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The Importance of Being Earnest

The Barn Theatre, Southwick Community Centre

April 10, 11, 12 & 13 2002

The Importance of Being Earnest

by Oscar Wilde

Directed by
Margaret Ockenden

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“Wilde night lights up Barn”
– Shoreham Herald –


Phil Balding – John Worthing

Kevin Isaac – Algernon

Claire Wiggins – Gwendolyn

Candice Gregory – Cecily

Olive Smith – Lady Bracknell

Hugh Hemmings – Lane

Rosemary Mose – Miss Prism

Derek Fraser – Dr Chasuble

Simon Druce – Merriman

Linda Mostyn – Maid


Production Crew

Stage ManagerDavid Comber

Assistant to the DirectorCaroline Blick

Lighting DesignMike Medway

Lighting TechnicianChris Grey

SoundSimon Snelling

Set DesignDavid Comber

Set BuildingDavid Comber

Set BuildingDavid Collis

Set BuildingBrian Box

Set BuildingMike Davy

Set BuildingMarc Lewis

Set PaintingSheila Neesham

PropertiesSue Whittaker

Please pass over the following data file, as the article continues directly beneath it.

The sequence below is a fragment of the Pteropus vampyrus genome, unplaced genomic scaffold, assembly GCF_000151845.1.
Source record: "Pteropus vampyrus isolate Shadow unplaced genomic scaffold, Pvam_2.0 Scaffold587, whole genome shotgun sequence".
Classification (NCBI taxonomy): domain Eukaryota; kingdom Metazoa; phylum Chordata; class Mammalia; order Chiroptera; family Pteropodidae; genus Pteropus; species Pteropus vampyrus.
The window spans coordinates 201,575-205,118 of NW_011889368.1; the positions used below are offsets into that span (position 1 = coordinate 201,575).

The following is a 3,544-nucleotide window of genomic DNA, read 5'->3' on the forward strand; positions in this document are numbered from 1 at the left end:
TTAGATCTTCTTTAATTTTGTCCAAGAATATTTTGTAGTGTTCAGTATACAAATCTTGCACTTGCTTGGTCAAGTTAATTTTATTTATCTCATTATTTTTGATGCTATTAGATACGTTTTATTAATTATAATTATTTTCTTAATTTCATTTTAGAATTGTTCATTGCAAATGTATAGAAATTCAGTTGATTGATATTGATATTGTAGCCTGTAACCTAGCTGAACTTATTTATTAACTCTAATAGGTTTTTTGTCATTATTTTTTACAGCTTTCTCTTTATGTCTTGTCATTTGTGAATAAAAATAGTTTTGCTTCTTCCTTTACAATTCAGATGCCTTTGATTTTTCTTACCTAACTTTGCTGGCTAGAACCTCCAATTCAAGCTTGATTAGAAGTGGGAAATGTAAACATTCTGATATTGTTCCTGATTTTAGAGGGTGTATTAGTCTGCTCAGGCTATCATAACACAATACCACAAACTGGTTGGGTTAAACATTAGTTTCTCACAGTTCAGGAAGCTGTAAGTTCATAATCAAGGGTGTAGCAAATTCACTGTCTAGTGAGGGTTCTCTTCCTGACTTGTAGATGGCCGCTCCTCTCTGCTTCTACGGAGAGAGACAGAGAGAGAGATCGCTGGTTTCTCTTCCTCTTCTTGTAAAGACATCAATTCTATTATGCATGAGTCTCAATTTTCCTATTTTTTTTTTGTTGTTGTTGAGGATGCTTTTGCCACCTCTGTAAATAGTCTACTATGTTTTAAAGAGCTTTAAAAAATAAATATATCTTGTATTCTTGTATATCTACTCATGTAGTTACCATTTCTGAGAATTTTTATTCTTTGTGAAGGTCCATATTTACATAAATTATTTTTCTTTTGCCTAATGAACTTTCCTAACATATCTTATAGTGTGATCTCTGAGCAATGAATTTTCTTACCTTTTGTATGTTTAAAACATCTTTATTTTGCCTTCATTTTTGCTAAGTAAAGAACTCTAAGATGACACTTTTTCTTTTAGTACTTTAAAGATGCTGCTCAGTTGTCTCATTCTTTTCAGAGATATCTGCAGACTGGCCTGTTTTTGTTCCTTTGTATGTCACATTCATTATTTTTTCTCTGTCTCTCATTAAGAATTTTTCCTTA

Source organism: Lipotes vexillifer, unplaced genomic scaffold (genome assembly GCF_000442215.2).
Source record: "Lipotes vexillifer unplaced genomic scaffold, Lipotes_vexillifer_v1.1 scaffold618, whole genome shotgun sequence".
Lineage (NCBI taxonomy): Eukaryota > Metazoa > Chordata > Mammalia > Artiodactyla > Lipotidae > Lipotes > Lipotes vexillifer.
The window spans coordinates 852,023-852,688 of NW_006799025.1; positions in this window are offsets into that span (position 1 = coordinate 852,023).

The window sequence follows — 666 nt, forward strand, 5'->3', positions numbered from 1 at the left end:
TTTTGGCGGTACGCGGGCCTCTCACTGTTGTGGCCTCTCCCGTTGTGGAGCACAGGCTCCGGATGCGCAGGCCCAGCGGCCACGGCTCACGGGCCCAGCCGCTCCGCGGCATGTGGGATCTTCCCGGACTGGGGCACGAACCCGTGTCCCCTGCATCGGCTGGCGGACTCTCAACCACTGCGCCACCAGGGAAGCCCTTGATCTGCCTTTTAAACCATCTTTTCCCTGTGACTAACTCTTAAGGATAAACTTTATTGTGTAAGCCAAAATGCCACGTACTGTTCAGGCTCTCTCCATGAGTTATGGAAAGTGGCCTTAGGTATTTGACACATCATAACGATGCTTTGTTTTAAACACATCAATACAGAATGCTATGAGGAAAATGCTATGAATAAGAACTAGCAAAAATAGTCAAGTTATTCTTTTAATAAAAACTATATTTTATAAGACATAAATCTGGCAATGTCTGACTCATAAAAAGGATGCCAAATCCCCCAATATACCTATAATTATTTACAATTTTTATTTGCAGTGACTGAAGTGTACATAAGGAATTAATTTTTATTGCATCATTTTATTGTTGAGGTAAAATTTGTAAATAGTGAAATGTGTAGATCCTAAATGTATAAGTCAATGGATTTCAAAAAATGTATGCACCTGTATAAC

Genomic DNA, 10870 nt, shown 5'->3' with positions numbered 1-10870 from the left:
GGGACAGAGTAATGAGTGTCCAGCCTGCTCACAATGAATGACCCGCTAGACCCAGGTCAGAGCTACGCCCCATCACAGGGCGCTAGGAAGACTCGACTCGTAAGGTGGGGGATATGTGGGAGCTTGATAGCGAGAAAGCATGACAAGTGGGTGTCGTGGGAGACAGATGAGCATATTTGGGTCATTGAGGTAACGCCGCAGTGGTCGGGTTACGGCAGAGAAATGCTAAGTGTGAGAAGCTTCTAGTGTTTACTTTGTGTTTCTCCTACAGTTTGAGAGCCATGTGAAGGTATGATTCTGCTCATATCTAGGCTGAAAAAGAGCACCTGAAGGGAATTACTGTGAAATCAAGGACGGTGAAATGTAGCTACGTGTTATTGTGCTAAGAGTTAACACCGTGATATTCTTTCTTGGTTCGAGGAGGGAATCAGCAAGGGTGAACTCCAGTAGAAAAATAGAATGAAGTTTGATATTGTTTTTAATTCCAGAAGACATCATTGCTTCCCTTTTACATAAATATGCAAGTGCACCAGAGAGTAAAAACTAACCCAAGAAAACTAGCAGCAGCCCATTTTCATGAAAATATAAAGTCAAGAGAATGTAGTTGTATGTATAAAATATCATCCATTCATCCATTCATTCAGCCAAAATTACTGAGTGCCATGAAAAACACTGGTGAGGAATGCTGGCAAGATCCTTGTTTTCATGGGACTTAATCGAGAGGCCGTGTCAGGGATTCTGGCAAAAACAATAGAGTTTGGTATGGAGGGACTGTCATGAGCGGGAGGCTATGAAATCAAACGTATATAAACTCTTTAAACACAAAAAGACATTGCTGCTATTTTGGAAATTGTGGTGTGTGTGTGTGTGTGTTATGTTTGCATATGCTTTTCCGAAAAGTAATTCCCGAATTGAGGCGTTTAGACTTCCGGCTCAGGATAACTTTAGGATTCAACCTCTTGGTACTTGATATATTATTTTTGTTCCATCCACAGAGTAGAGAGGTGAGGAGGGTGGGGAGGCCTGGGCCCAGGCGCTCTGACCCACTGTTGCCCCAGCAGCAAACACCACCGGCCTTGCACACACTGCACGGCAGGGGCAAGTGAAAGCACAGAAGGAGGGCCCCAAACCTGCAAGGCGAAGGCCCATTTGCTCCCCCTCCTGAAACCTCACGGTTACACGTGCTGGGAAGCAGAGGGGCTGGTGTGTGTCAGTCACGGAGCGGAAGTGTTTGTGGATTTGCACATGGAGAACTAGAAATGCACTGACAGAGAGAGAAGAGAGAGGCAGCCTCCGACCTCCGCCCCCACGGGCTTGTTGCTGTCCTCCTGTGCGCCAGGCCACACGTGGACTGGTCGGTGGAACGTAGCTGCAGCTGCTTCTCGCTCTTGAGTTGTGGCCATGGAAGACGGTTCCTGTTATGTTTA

PropertiesMargaret Davy

Wardrobe TeamMargaret Pierce

Wardrobe TeamCherry Briggs

Wardrobe TeamJudith Berrill

Hair DesignSheila Neesham

Press & PublicityRosemary Bouchy

Press & PublicityRosemary Brown

Press & PublicityJudith Berrill

Box OfficeMargaret Murrell

Front of House Co-ordinatorValerie Bray


Programme Note #1: The Importance of Being Earnest

MO wrote: “The impact of The Importance of Being Earnest on the first night audience of 1895 can only be imagined. To be invited to laugh at the pretences and foibles of the aristocracy would have been shocking, but, oh such fun.

I wonder about Wilde’s impact on theatre and television had he been born 100 years later. What a chat show guest! What plays he would have written! he may even have been offered a knighthood. Would he have accepted? I think so.

The Importance of Being Earnest is well known for having been written one summer in Worthing, which is the name given to our hero and there allusions in the names of Lady Lancing and Lord Shoreham. Oscar was clearly inspired by his sunny surroundings for his play is light hearted and full of fun. Much of the plot is about the ‘grand art of lying’. His characters practice this with panache, coming across entirely sincere.

And there’s a story behind the comic opera aspect of Act III, Gilbert and Sullivan wrote the comic opera Patience, parodying the aesthetic movement and a notable member, Oscar Wilde. Wilde replied by using elements of Gilbert and Sullivan in this act, when at times the characters speak and move in unison and the feel-good factor of the operetta is reflected in the Cinderella ending of the play.”